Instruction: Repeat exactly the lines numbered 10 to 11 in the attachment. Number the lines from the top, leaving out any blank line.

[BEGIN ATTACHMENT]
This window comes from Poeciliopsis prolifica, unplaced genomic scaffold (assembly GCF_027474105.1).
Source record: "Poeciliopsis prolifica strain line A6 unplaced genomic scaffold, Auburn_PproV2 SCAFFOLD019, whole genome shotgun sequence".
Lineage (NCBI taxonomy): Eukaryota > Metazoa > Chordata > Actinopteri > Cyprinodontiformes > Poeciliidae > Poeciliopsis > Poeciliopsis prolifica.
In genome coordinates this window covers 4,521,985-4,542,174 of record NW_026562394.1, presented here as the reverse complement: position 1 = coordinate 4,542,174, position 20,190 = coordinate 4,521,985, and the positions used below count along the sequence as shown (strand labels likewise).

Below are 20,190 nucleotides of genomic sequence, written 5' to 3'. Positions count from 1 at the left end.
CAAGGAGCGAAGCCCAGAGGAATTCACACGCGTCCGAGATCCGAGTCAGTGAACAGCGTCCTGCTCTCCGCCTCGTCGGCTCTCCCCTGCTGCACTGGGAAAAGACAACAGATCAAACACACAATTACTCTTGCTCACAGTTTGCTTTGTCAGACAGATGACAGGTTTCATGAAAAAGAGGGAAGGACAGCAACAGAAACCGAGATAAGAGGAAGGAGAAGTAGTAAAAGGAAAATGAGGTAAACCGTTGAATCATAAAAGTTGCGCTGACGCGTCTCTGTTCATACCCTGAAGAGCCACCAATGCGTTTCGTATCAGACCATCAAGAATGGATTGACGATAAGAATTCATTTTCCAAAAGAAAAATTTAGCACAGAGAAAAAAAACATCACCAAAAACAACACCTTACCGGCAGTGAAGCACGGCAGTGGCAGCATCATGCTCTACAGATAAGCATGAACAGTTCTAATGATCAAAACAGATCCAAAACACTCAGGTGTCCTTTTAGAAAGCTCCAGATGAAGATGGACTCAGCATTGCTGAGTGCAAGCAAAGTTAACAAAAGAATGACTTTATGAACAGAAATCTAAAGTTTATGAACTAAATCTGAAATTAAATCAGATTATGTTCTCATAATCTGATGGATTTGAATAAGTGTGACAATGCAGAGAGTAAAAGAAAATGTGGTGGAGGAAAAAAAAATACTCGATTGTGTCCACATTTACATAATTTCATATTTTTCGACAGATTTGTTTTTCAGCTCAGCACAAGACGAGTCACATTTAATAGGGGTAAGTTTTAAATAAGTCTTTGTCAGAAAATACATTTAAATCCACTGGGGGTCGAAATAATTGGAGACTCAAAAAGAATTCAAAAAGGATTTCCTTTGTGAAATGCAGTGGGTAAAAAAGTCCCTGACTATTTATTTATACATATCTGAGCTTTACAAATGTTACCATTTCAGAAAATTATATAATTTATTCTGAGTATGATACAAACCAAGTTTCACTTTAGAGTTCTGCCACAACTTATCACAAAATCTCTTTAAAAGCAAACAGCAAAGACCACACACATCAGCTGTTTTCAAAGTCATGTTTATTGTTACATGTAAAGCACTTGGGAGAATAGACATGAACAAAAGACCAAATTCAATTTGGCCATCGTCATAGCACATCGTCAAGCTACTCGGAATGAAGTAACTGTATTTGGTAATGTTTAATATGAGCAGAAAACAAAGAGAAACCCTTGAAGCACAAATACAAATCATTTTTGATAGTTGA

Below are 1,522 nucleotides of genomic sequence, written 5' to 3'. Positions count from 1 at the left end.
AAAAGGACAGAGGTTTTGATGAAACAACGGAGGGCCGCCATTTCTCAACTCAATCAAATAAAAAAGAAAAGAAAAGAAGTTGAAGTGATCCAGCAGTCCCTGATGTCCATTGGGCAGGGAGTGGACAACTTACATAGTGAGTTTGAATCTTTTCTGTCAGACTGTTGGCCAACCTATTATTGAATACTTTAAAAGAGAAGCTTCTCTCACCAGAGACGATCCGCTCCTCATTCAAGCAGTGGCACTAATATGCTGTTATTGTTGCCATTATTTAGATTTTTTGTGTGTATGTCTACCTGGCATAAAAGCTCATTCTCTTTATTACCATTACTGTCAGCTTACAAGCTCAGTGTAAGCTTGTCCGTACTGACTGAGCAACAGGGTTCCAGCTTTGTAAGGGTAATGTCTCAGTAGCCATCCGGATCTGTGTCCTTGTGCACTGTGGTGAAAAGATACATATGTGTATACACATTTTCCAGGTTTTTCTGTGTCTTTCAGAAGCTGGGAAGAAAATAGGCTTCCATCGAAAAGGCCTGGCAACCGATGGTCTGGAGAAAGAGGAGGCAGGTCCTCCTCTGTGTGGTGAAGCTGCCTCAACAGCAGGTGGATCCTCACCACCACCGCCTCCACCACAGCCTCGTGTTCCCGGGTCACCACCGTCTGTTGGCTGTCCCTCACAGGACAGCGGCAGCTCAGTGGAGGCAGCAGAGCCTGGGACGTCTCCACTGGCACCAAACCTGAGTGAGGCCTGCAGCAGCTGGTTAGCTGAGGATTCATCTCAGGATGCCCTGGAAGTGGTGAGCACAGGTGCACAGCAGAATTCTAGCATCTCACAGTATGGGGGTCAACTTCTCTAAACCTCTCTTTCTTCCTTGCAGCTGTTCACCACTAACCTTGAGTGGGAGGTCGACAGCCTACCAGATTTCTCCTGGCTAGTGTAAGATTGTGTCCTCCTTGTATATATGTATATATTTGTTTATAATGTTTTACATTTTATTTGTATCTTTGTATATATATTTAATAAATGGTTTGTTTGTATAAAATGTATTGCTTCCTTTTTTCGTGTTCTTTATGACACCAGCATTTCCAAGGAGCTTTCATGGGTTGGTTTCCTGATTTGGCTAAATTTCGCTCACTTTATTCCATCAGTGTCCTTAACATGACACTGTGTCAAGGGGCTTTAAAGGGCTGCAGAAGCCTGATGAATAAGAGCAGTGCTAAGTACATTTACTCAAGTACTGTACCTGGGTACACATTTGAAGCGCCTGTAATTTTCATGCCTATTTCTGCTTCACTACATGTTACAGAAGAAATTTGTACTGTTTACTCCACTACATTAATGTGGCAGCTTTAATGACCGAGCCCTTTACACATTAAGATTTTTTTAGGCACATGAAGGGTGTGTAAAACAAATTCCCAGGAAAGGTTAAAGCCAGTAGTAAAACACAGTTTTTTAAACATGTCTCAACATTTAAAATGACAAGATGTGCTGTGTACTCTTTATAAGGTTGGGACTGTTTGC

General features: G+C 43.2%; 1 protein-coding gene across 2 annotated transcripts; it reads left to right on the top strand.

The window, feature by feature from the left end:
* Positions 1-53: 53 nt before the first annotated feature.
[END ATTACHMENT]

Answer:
The window, feature by feature from the left end:
* Positions 1-53: 53 nt before the first annotated feature.